My husband and I gave some of our land to build a home and recently loaned money to pay off our son’s mortgage.

He and his wife have made no effort to pay us back. They are both in good health and employed, but always say they are short of money. When we brought up the subject our son, an only child, indicated it was no sacrifice on our part as the funds were part of an insurance settlement, we had sufficient for our needs and he’d just inherit it all one day. We are surprised by our son’s response, especially considering his father’s recent health issues when he did not step up to help with yard work that his father couldn’t do. We are naturalized citizens and have worked hard all our lives. Homeownership was part of the American dream we accomplished and wanted to give to our son. Now we feel we have failed to teach our son appreciation and good work ethic. We are considering bypassing him to preserve our modest home and assets for our grandson, as we can’t count on our son to save for his future. What do you think?

I think you are hurt and angered by your son’s words and attitude coupled with his inaction when his father was ill. I also think you did not lay sufficient ground work and the legal paperwork with your son on your expectations concerning the loan, and it may not be practical to demand repayment now. But it’s possible your son and daughter-in-law are young, hardworking and there is still time for them to mature and give you, as parents, the help you need from time to time especially if you take active steps to teach them by creating enjoyable joint yard work projects for father, son and grandson, mother and daughter-in-law. Even if that means your husband only supervises. You may also want to talk alone with your adult son about your actual needs. Be prepared to show some tough love if and when they come asking for another infusion of money due to their spending habits, but don’t stop giving gifts altogether.

From an estate planning standpoint you can establish a living trust with distribution provisions that bypass your son in favor of your grandson or create a testamentary trust in your wills for your grandson regarding your home and other assets selecting someone other than your son as trustee. The trust and trustee provisions could later be amended if you change your mind. Of course tax issues and long-term care needs should be factored into your planning.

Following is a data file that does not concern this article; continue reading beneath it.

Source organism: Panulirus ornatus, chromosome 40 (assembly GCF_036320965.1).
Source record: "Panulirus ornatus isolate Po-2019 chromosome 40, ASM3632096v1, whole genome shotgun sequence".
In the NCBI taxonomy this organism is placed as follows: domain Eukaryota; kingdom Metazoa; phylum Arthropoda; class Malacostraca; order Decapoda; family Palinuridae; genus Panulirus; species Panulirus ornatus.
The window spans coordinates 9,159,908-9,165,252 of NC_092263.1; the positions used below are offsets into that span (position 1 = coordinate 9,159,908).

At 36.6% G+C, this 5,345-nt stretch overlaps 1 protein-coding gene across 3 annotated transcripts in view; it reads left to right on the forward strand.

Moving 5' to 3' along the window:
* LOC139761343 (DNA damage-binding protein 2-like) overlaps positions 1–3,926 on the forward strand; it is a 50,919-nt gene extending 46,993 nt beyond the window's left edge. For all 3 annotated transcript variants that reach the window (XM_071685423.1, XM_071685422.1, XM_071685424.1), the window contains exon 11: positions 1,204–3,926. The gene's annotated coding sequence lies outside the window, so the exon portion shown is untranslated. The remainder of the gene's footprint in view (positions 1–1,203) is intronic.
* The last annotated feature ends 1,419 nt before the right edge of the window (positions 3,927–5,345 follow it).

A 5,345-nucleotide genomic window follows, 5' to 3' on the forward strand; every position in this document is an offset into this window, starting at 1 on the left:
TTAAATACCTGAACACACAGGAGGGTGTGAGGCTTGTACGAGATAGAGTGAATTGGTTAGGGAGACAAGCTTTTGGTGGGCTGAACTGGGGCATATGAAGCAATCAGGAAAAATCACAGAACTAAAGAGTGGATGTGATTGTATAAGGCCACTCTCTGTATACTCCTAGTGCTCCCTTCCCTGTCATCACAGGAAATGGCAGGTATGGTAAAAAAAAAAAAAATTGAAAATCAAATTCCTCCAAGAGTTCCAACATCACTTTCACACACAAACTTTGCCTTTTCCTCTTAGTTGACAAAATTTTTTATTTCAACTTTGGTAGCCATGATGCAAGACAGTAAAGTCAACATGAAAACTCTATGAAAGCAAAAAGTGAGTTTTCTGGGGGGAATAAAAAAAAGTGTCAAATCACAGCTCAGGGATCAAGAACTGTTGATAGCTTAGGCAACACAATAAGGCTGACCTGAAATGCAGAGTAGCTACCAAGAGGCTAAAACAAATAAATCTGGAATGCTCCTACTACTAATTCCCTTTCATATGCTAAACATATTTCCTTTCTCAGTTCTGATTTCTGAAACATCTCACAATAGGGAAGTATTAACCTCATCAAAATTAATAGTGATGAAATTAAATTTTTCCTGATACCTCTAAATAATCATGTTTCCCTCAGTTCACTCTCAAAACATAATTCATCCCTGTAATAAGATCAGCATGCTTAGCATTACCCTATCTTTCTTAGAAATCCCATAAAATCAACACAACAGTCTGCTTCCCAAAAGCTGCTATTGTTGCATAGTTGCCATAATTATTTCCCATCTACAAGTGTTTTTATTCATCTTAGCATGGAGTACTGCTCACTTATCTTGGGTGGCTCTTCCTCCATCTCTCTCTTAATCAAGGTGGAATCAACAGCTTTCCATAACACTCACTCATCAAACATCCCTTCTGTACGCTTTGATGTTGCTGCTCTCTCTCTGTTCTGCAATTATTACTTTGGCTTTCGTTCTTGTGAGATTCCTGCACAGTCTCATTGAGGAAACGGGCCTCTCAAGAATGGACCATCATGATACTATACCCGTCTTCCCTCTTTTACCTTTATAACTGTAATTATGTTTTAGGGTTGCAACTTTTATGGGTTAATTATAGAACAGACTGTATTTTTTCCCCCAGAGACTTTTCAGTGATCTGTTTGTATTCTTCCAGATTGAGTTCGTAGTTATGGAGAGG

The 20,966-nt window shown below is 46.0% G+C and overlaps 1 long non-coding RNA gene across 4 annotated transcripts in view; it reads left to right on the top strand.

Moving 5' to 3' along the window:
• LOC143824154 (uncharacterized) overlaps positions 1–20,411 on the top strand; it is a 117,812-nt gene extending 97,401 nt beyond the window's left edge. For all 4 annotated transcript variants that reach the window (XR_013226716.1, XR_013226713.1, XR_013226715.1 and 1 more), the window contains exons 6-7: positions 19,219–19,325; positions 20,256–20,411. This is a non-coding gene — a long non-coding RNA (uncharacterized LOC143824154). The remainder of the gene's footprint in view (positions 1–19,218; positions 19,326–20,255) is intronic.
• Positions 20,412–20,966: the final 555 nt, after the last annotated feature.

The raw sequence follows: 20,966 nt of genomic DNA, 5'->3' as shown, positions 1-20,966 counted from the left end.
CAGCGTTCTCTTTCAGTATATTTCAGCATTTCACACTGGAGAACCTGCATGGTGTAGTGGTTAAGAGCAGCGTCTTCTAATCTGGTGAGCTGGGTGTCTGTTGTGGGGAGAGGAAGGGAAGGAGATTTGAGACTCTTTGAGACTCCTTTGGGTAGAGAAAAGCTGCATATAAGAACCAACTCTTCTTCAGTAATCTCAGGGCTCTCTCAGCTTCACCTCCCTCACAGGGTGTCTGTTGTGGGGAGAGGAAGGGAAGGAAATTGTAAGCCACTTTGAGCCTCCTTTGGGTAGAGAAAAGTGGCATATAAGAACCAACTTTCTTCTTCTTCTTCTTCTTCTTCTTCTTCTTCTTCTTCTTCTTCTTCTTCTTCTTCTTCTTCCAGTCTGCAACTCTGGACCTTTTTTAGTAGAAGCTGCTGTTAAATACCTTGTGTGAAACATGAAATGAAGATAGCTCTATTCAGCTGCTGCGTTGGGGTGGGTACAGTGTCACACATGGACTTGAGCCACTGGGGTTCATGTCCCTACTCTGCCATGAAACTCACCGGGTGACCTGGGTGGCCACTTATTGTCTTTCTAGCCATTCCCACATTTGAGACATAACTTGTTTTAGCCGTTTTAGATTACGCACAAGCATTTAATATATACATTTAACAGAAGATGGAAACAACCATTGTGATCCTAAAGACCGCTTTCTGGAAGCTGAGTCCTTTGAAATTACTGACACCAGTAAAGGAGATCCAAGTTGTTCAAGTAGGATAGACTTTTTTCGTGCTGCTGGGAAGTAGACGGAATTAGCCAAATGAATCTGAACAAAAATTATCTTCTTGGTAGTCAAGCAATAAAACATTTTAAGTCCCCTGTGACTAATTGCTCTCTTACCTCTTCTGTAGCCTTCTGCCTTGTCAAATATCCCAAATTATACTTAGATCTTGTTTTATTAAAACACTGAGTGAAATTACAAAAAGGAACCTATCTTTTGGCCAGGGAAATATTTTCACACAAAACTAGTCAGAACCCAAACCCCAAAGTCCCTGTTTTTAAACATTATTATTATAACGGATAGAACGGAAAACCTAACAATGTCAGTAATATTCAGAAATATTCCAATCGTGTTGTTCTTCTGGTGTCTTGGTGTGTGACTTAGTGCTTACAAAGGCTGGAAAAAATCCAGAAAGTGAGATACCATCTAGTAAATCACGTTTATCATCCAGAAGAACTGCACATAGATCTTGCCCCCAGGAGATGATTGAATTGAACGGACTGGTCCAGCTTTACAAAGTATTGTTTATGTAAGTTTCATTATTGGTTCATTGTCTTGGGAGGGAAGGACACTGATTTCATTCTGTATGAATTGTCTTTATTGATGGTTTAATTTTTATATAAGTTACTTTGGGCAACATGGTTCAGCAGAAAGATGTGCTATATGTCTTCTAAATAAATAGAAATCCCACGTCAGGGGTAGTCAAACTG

I hear a lot about attitudes like your son’s from clients in all economic groups. It has been said that if we fail to appreciate the accomplishments and sacrifices of our elders we will lose the legacy of their hard work, devotion and sound values to our own detriment. Entitlement, ingratitude and free spending fuel the epidemic of elder abuse our country is now experiencing of which some 80% is attributed to family members. Abuse is different than asset preservation planning and responsible use of a power of attorney to carry on a gifting program that helps create inner generational financial stability.

Parents need to be mindful to include children in work and volunteer projects. They need to give children meaningful, well-defined chores that contribute to the family well being, and use allowances to help teach performance-related results. As a way to teach financial responsibility parents and grandparents need to provide children, especially teenagers with opportunities to show initiative in earning and saving money over a period of time to realize their personal goals and desires. You might want to take an evening and some play money to teach your grandson how a family budget is set up and then let your grandson earn some money doing yard work, a portion of which will be placed in a savings account. Even very young children can pick up sticks and help plant flowers. You don’t have to be overly didactic to open a dialog with your children about saving together for a special goal, like a family vacation.